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Avoiding the Next Disney Quagmire
In the late 2000s, I attended a series of meetings with different clients who were all companies from one particular industry. I must have looked deep in thought on the train ride home because my business partner asked me what was on my mind. I told him that I had seen the future in these meetings and didn’t like what I saw, which was a love-fest between like-minded executives and consultants enjoying their shared endorsement of particular causes. These causes, I felt, represented what these corporate and cultural elites personally believed and were about to misrepresent to top executives as the way forward for the company at large.
“I don’t believe this thinking represents what others at these companies believe, nor do I think this so-called ‘stakeholder capitalism’ represents what the broader public believes,” I said.
“What’s your concern?” my partner asked.
I answered with one of my favorite proverbs: Entrances are wide; exits are narrow adding, “They’re about to pick fights they cannot win and we’re going to be left with the debris.”
The Disney fiasco is a downstream example of what I saw all those years ago. Today, CEOs are actively assessing their risk of falling into the same trap Disney did.
This suggests that the very public fight Disney picked with Florida Republicans had a meaningful reputational impact (as well as financial, given the abolition of a special taxing district and the subsequent drop in the company’s stock price).
In the past, most right-of-center activism has faded away with no meaningful impact on a company’s business. Why? Because conservatives are terrible at pulling off boycotts because boycotts usually require the support of the popular culture and the legacy news media. Conservatives have neither.
But the Florida imbroglio was different because it happened in a venue where conservatives actually have power: politics. Disney never imagined that a governor would come after them the way Florida’s Desantis did. This is provoking Disney’s peers to take stock of their plans for weighing in on cultural and political fights.
As it should.
Companies can’t always avoid getting involved with issue-driven fights, but my experience has been that it’s more possible than many executives and their advisors currently think. In fact, some of the most successful issues and crisis management programs I have ever been involved with have succeeded because they were minimalistic and, in some cases, uninteresting. Not every fight is worth entering and not everything is a branding opportunity.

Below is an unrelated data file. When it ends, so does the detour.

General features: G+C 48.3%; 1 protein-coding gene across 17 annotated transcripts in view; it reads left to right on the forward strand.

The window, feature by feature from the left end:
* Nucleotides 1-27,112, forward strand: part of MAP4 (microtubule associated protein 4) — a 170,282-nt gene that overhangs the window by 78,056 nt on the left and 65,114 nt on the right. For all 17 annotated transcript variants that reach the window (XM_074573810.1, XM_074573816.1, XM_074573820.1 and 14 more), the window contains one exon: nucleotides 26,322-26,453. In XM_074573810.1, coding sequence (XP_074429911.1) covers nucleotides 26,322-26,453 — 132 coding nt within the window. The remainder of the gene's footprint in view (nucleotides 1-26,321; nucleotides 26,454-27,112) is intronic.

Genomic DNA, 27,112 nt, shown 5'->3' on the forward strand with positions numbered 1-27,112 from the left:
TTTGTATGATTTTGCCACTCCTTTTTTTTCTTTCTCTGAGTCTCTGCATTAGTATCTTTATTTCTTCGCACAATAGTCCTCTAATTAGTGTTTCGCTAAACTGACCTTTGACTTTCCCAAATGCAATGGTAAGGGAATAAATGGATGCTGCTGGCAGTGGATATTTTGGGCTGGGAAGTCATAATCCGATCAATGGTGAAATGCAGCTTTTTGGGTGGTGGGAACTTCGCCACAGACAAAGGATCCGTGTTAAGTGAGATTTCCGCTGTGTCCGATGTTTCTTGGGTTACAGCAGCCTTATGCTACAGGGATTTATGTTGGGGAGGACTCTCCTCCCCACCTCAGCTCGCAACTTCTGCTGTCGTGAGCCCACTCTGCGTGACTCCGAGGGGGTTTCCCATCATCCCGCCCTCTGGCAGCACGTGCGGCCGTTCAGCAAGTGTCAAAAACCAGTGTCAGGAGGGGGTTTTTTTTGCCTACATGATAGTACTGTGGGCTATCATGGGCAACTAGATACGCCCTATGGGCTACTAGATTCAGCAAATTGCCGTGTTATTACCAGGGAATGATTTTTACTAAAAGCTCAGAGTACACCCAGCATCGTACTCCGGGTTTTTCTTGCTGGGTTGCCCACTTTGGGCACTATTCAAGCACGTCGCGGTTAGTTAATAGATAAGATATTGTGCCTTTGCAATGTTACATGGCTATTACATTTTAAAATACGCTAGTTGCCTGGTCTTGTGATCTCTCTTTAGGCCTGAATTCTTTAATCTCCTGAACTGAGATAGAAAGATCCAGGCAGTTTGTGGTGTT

We can expect to see these conflicts play out further as we lead up to a likely overturning of Roe v. Wade. News outlets will call upon companies to take a stand — or ask them why they haven’t taken a position, a form of advocacy and provocation cloaked in reporting. Some, such as reproductive health firms, likely will take a position because it is in their commercial interest to do so. Others may enter the fray to relieve pressure from one or more interests. They will have to ask themselves questions such as: Who are the audiences to whom we have an obligation? What will be the price of addressing these audiences? Are our goals even doable? Who will be enraged? How will they react? And, finally, which is the least bad of only bad options?
Companies need to fight where they’re strongest and have some sense of control, not where they’re weakest. A business can attempt to use its cultural power to move audiences in a direction aligned with corporate values and the values of its employees and other audiences. But try to do so on your terms, not the terms set by politicians and activists external to the company.
By wading into specific political fights, you are almost always wading into controversies outside your control. There are ways to address your employees’ concerns or priorities, for example, without animating the “other side” of a highly charged debate.
Keep internal policies internal whenever possible. Paid family leave, LGBTQ protections, internal affinity groups and other employee-driven policies can signal a corporation’s values to its internal stakeholders without animating a full-on cultural debate.
Create policies that restrict the company from weighing in on political debates outside its core business mission, uphold those policies, and communicate them to stakeholders while also communicating the steps you are taking as a company to maintain your values in a way that the company can manage.
Pick advisors steeped in realpolitik, not “issue warriors” beholden to particular causes. Many advisors are either fully partisan or are quietly seeking to fund organizations that are a part of their business model. This is good for the consultant, not the client!
Counterintuitive reality: Despite the popular misconception that corporations are conservative, I can get them to contribute fifty times more money to a progressive organization than to a conservative one because they are desperate for the support of progressives. The logic is that if you give your critics money, it will tamp down dissent. It rarely does, for long. Conservatives are aware of this trend, which is why many center-right groups have given up on “big business” and have turned against them in legislative fights. This will have to be revisited in order to avoid future “Disneys.”
Before jumping headlong into a fight, slow down and realize that, as Michael Jordan said, “Republicans buy sneakers too.” Be prepared for backlash when you stick your head up on these issues, and consider that you’re putting a target on your back every time you weigh-in. It’s a 50/50 country, and there is currently no longer a reflexively “pro-business” political constituency. Advocate under the banner of “doing the right thing” at your peril.
Entrances are wide. Exits are narrow.